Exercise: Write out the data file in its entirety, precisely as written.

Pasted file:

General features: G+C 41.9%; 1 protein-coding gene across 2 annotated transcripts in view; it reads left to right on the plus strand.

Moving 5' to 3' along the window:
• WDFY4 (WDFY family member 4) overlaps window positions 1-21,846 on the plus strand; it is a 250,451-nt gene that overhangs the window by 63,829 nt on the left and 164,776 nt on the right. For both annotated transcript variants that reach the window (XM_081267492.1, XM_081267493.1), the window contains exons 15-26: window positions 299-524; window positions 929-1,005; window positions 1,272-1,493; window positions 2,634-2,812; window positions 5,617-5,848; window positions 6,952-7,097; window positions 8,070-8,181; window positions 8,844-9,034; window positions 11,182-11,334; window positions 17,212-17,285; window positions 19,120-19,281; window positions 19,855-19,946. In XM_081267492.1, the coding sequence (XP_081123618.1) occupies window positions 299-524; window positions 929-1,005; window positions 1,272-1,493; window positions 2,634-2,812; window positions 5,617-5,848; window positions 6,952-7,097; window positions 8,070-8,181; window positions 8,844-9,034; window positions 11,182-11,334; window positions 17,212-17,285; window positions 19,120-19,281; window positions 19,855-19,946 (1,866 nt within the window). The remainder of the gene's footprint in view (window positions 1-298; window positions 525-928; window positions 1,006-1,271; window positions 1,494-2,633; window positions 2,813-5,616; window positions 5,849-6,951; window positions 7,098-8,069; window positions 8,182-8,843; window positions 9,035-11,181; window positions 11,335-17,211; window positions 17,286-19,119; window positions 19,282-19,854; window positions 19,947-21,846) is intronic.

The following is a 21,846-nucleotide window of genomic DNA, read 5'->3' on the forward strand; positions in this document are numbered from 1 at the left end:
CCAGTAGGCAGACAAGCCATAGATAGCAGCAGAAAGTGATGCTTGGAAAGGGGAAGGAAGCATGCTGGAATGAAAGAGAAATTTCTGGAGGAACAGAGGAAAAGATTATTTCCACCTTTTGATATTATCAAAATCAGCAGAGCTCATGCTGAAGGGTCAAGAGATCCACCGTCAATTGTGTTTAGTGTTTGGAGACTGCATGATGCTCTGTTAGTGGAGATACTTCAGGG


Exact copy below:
General features: G+C 41.9%; 1 protein-coding gene across 2 annotated transcripts in view; it reads left to right on the plus strand.

Moving 5' to 3' along the window:
• WDFY4 (WDFY family member 4) overlaps window positions 1-21,846 on the plus strand; it is a 250,451-nt gene that overhangs the window by 63,829 nt on the left and 164,776 nt on the right. For both annotated transcript variants that reach the window (XM_081267492.1, XM_081267493.1), the window contains exons 15-26: window positions 299-524; window positions 929-1,005; window positions 1,272-1,493; window positions 2,634-2,812; window positions 5,617-5,848; window positions 6,952-7,097; window positions 8,070-8,181; window positions 8,844-9,034; window positions 11,182-11,334; window positions 17,212-17,285; window positions 19,120-19,281; window positions 19,855-19,946. In XM_081267492.1, the coding sequence (XP_081123618.1) occupies window positions 299-524; window positions 929-1,005; window positions 1,272-1,493; window positions 2,634-2,812; window positions 5,617-5,848; window positions 6,952-7,097; window positions 8,070-8,181; window positions 8,844-9,034; window positions 11,182-11,334; window positions 17,212-17,285; window positions 19,120-19,281; window positions 19,855-19,946 (1,866 nt within the window). The remainder of the gene's footprint in view (window positions 1-298; window positions 525-928; window positions 1,006-1,271; window positions 1,494-2,633; window positions 2,813-5,616; window positions 5,849-6,951; window positions 7,098-8,069; window positions 8,182-8,843; window positions 9,035-11,181; window positions 11,335-17,211; window positions 17,286-19,119; window positions 19,282-19,854; window positions 19,947-21,846) is intronic.

The following is a 21,846-nucleotide window of genomic DNA, read 5'->3' on the forward strand; positions in this document are numbered from 1 at the left end:
CCAGTAGGCAGACAAGCCATAGATAGCAGCAGAAAGTGATGCTTGGAAAGGGGAAGGAAGCATGCTGGAATGAAAGAGAAATTTCTGGAGGAACAGAGGAAAAGATTATTTCCACCTTTTGATATTATCAAAATCAGCAGAGCTCATGCTGAAGGGTCAAGAGATCCACCGTCAATTGTGTTTAGTGTTTGGAGACTGCATGATGCTCTGTTAGTGGAGATACTTCAGGG